A new report from the OECD shows women’s work was adversely affected by childcare issues during Covid, even when they were working and dads were not working.
Working mums were hardest hit by Covid-19 when it came to the brunt of additional unpaid care work and the negative impact this had on their position in the workforce, according to an OECD study of 25 countries.
Caregiving in crisis: Gender inequality in paid and unpaid work during COVID-19 shows that when schools and childcare facilities closed, mothers were nearly three times as likely as fathers to report that they took on most or all of additional unpaid care work related to school or childcare facility closures: 61.5% of mothers of children under age 12 say they took on the majority or entirety of the extra care work, while 22.4% of fathers report that they did. Fathers also agreed that mothers did more.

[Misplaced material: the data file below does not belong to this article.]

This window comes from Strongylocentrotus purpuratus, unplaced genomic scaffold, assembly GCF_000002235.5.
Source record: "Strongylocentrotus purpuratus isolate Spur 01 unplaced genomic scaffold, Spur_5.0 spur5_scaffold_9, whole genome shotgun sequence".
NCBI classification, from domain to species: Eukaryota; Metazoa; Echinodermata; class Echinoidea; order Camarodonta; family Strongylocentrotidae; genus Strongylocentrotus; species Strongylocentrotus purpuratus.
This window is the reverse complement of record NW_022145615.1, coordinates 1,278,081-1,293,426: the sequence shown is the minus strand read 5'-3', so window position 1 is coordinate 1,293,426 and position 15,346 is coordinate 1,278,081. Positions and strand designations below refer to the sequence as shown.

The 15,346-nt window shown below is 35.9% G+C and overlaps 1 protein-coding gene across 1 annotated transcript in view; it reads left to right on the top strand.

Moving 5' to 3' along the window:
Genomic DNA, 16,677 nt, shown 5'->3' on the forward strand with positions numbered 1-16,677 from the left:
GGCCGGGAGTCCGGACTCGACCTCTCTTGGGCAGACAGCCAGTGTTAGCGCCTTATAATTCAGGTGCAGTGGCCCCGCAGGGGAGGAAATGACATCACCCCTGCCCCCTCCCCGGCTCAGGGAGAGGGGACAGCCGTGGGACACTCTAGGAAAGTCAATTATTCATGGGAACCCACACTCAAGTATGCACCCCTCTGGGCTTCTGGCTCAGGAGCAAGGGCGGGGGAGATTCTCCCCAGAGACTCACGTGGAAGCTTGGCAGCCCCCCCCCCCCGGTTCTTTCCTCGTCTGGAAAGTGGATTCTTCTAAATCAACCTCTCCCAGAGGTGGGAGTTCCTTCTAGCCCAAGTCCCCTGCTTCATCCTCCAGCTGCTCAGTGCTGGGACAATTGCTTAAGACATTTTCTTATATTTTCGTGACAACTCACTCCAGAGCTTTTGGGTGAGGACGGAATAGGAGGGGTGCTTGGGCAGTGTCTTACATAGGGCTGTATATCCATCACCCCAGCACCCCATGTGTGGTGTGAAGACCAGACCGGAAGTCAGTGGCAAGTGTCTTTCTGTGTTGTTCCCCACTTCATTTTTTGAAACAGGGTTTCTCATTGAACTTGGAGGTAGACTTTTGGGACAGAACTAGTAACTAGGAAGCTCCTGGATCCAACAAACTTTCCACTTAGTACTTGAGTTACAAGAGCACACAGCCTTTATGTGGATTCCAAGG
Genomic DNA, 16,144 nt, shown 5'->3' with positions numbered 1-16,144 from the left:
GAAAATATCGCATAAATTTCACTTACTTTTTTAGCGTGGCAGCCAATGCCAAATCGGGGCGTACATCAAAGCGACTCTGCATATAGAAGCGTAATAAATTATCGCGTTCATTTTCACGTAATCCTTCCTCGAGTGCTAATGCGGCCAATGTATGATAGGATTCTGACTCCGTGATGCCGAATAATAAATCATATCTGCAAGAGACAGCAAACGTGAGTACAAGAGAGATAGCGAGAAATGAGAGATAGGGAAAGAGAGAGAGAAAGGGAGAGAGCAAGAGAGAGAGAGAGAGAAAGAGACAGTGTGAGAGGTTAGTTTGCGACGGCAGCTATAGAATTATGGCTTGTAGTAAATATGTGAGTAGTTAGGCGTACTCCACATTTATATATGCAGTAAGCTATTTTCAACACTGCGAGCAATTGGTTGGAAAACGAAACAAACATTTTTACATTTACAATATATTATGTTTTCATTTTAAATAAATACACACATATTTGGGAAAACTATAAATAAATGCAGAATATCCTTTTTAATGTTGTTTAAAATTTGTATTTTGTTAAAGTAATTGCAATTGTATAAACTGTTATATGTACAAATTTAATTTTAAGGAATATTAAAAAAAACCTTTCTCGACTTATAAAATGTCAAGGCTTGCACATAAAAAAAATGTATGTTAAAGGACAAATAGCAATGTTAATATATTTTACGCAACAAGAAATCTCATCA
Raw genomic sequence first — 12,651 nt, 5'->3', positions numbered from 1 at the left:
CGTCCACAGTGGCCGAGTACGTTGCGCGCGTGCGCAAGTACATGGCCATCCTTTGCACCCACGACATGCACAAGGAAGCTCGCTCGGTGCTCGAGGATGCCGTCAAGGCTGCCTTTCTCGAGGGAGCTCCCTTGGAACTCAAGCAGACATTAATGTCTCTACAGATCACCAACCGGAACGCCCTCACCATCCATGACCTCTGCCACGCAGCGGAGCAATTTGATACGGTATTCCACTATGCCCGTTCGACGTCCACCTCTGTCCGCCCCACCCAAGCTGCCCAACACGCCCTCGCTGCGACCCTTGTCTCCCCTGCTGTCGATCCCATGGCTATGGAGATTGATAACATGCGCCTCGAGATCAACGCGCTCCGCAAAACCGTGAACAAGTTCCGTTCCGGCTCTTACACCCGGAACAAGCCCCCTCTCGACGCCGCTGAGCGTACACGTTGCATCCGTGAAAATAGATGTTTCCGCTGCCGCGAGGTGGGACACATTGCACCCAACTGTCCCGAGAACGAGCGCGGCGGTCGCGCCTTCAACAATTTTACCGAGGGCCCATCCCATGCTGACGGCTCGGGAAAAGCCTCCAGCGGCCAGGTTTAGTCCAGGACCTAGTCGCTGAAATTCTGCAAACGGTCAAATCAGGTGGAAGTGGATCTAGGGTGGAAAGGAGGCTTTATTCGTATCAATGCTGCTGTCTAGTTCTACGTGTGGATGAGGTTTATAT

The analysis, described as the first cross-national stocktaking of unpaid work and labour force outcomes by parenthood status using nationally-representative surveys, including from the UK, also found that mothers of children under age 12 were on average the group most likely to move from employed to not employed status between the end of 2019 and autumn 2020.
Gender gaps in unpaid care were largest, on average, when the father continued to be employed while the mother was not. However, if dads were out of paid work and mums were in paid work there was no corresponding reduction in inequality in unpaid work conditions.
However, public support did have an impact on gender inequality at home. Countries that were able to limit the number of days schools were closed tended to have smaller gender gaps in unpaid work. Moreover, countries with historically higher levels of spending on family support also experienced lower levels of inequality in unpaid work when Covid struck.
*The report can be found here.